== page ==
|Goodell satisfied Browns’ owner handling probe|
|Friday, August 02, 2013 12:16 AM|
BEREA — NFL Commissioner Roger Goodell expressed confidence in Browns’ owner Jimmy Haslam, who is currently embroiled in a scandal involving fraud at his family-owned business.
Goodell visited Cleveland’s training camp on Thursday to launch a program between the league and Pop Warner with USA Football’s Heads Up Football Program. Following a clinic with young players, Goodell said he’s satisfied with Haslam’s handling of the federal investigation at Pilot Flying J, adding the league has no plans to intervene at this time.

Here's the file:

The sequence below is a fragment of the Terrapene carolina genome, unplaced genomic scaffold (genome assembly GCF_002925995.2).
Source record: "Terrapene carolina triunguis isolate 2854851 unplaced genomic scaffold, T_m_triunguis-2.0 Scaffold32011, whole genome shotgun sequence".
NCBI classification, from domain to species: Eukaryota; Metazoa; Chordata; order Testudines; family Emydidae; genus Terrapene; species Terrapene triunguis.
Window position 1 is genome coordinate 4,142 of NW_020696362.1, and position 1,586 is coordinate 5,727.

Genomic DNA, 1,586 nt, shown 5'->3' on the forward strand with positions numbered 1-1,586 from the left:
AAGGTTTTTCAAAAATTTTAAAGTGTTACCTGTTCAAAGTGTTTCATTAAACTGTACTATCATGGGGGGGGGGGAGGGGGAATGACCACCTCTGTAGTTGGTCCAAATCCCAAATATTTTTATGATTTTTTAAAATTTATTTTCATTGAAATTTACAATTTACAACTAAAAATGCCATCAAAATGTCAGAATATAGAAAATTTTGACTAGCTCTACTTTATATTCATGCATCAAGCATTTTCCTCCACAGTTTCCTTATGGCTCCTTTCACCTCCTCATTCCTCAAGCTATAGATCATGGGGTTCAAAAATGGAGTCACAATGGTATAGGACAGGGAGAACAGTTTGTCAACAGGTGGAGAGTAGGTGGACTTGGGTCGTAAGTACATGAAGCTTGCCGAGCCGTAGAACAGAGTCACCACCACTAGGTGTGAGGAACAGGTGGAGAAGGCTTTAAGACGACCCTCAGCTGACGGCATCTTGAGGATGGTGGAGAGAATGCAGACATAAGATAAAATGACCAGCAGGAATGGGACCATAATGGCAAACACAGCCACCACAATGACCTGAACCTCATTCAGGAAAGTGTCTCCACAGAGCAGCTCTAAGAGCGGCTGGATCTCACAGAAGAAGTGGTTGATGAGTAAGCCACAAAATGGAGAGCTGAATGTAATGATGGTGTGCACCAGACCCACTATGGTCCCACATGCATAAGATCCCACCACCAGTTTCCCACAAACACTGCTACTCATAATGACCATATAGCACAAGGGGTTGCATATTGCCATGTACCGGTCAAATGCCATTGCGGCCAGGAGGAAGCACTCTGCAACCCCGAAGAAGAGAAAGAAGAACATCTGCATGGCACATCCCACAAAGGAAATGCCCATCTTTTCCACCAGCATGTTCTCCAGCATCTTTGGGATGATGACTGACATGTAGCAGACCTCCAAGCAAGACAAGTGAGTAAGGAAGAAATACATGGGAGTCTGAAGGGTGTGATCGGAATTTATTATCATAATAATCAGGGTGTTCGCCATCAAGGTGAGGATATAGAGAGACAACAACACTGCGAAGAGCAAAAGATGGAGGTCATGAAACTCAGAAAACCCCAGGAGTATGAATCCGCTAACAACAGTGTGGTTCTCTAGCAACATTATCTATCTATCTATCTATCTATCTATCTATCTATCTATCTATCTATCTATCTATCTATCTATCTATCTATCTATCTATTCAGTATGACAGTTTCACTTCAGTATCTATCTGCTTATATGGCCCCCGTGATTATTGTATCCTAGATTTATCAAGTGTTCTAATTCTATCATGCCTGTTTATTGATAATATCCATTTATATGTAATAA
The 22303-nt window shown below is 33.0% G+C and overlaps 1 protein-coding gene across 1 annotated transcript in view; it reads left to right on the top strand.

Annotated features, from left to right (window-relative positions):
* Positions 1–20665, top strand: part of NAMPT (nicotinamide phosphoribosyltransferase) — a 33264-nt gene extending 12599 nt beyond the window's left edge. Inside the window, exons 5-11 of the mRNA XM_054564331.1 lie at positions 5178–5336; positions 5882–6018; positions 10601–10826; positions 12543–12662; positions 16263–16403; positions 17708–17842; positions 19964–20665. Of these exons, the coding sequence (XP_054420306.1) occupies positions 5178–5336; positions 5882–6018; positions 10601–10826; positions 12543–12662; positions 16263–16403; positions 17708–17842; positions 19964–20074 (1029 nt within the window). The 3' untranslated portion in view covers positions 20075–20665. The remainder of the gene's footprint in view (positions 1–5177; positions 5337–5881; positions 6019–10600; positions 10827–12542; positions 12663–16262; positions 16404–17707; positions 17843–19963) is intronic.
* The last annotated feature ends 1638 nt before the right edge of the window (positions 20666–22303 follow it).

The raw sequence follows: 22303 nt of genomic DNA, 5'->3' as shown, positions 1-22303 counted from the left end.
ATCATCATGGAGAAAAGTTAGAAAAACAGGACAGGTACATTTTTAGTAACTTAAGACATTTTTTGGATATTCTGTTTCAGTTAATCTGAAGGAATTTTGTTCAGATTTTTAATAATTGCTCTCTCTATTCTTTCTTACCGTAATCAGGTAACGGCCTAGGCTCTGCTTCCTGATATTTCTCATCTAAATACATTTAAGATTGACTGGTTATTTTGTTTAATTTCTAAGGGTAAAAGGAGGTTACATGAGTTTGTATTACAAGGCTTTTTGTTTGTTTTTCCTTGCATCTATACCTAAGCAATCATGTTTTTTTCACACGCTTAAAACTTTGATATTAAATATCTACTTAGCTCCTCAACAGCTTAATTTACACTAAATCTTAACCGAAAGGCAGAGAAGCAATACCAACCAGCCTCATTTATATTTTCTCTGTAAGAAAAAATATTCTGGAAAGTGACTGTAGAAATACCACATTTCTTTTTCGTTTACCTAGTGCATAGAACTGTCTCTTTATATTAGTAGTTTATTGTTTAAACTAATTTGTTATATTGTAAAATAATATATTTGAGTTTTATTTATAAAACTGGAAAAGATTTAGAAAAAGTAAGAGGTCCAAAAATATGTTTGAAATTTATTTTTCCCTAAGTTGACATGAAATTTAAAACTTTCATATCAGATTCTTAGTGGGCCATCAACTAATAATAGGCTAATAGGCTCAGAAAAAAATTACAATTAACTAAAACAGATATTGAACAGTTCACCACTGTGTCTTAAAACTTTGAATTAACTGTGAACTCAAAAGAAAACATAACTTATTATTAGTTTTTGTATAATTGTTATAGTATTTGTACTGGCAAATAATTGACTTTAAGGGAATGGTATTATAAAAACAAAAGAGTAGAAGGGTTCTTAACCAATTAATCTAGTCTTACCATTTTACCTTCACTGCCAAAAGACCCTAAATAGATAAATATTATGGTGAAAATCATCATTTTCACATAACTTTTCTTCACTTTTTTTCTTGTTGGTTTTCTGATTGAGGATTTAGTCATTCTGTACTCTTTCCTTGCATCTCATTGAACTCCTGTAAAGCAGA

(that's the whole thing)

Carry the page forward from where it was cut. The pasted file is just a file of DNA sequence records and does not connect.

“I don’t think it’s a matter for us at this moment,” Goodell said.
The commissioner said Haslam has kept him informed since the outset of the ongoing investigation and is confident Haslam is doing all he can to make amends.
“He doesn’t need any pushing,” Goodell explained. “This company means a lot to him and he’s obviously not happy about what has happened and he’s determined to fix it. Jimmy is more disappointed than anybody.”
Haslam has maintained he did not know about a program within his sales staff to cheat customers out of rebate and discount money. Seven employees of the truck-stop chain have pleaded guilty to defrauding customers.
Goodell said he asked Haslam if he knew about the scheme.
“He’s been very clear that he’s had no knowledge of that and he’s been clear publicly and clear with you all,” Goodell said.